NIHIL NOVUM SUB SOLE (There is nothing new under the sun)
Why are we so interested in the "old world"? Probably because it is not as old as some people could think ...
Man is a being, perhaps the only one with a vital consciousness of time: past, present and future. Actually, everything is present, although present is a fleeting moment. At that present moment, past and future are updated. Without going any further into these philosophical questions, the truth is that in very general terms, mankind is very interested and attracted by the past, by history. In our western culture, we feel particularly attracted to the Greek and Roman past, to the so called "Classical Antiquity". That period was an essential part of our past.
We certainly study the past with great interest because it helps us to explain ourselves. Specifically it gives us insight about who or how we are. It gives also us self-confidence with regard to our present way of life, where everything runs very quickly and is very ephemeral or short-lived.
Understanding the past reveals that deep down we are very similar to our ancestors. We find that the tools we use today have changed and improved greatly, but our feelings, our relationships, our ideas and our hopes and desires are essentially the same. We empathize with an ancient love poem, we are moved with by Greek tragedy, we are excited about watching a Doric temple of exact proportions, we are fascinated with a perfect classical sculpture and we are stunned by a slender Roman aqueduct.
Who knows the ancient world, he has the temptation to assume, again and again, the phrase from Ecclesiastes I, 10 (one of the books of the biblical canon) "nihil novum sub sole", "there is nothing new under the sun"; he has de temptation to think that everything is already said or done before.
Generally, the search for knowledge from the past is a matter for historians. They analyze the facts and draw general conclusions that can be used in our lives today. As Cicero, the philosopher and thinker said, “History is the the teacher of life” (magistra vitae). He lived in the first century BC, from year 106 to 43 BC. Past experience is undoubtedly useful to us. Even those people that minimize the value of history would be foolish to dismiss our own past experience or to dismiss the experience of beings who once famously were so similar to us and lived centuries or millenniums ago.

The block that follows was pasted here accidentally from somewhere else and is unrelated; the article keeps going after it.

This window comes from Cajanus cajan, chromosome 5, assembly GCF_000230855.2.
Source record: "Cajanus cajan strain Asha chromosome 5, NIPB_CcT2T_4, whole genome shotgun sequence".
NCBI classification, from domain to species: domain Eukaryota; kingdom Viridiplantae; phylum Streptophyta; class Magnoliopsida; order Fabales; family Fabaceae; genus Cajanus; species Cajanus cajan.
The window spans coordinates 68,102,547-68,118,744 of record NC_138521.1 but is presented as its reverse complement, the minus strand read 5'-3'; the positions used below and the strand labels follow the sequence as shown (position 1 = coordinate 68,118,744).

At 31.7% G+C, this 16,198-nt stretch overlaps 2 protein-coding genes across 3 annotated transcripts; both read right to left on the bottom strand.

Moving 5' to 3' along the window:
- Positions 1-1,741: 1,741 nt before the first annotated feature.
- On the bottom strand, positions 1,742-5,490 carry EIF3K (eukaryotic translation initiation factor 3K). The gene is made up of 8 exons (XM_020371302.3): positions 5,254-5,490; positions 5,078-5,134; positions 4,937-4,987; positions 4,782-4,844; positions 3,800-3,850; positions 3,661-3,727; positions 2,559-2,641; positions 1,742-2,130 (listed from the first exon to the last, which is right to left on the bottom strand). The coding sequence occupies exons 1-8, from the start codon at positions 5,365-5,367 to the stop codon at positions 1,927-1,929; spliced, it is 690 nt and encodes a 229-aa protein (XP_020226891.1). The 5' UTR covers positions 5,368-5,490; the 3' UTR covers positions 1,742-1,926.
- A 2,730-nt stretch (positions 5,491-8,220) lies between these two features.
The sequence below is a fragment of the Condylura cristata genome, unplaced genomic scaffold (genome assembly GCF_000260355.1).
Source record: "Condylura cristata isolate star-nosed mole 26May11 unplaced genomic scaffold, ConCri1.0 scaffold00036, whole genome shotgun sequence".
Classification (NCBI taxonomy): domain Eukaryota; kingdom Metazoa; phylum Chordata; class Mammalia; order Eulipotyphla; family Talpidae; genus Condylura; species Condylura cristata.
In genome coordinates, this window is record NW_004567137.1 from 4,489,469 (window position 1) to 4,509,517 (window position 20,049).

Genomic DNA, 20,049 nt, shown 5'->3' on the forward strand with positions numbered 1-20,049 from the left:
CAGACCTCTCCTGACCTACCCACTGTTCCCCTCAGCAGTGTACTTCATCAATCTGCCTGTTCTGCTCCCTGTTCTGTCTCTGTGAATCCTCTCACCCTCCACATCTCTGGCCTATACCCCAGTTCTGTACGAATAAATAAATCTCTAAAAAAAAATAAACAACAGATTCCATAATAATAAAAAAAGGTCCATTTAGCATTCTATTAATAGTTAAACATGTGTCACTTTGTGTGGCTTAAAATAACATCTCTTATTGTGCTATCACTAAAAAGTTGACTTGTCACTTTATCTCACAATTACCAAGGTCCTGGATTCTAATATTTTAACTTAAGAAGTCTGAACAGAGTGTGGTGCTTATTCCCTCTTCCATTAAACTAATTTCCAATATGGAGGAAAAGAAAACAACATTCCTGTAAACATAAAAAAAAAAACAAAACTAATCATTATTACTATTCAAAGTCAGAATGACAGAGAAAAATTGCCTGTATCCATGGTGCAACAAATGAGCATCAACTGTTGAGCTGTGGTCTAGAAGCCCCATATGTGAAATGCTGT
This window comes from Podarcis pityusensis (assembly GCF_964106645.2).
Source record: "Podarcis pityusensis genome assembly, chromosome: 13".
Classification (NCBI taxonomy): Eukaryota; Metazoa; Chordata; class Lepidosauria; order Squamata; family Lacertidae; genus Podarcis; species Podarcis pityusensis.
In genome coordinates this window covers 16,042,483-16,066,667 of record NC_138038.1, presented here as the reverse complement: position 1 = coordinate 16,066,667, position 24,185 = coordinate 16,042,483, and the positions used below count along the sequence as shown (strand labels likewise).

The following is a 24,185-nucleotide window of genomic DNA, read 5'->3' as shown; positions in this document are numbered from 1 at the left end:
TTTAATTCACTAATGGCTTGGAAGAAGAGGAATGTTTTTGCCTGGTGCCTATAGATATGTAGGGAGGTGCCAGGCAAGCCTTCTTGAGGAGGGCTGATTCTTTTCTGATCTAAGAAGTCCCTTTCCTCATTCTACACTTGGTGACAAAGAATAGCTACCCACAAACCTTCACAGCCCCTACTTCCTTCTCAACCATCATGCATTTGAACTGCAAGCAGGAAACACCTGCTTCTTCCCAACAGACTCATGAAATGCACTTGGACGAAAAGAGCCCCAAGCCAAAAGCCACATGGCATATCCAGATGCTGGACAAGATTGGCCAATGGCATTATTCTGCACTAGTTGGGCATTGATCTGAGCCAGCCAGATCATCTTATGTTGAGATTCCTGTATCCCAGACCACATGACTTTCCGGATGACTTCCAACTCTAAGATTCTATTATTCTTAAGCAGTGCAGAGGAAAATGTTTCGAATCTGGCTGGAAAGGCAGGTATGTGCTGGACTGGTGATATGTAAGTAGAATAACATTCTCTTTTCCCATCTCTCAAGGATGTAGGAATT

That history, no matter how unclear or imperfect it may be, is always a partial interpretation based on some generally important facts. But the lives of our ancestors are also made up of countless less interesting or unimportant little facts, details and anecdotes.Most historical scholars usually do not deal with these details, although many of them are truly interesting, appealing, insightful and often even important.
Therefore, this is the goal that I propose (trying not to fall into a "gossip" banal and useless of history), I intend to collect tens, hundreds or even thousands of anecdotes and curiosities of the ancient Greco-Roman world that have some meaning for us today; and I wil guides potentially serve as guides to our present and future. Regardless of the actual historical value of these anecdotes and curiosities, they will undoubtedly increase our taste for the past.
In this blog, I intend to spell out the fruits of my research in a serious and profesional manner . I will deliver my findings in small daily pills, so they can be easily swallowed and can efficiently satisfy the interest, and sometimes obsession, of many people about history. I also intend “to instruct and delight", as every teacher desires.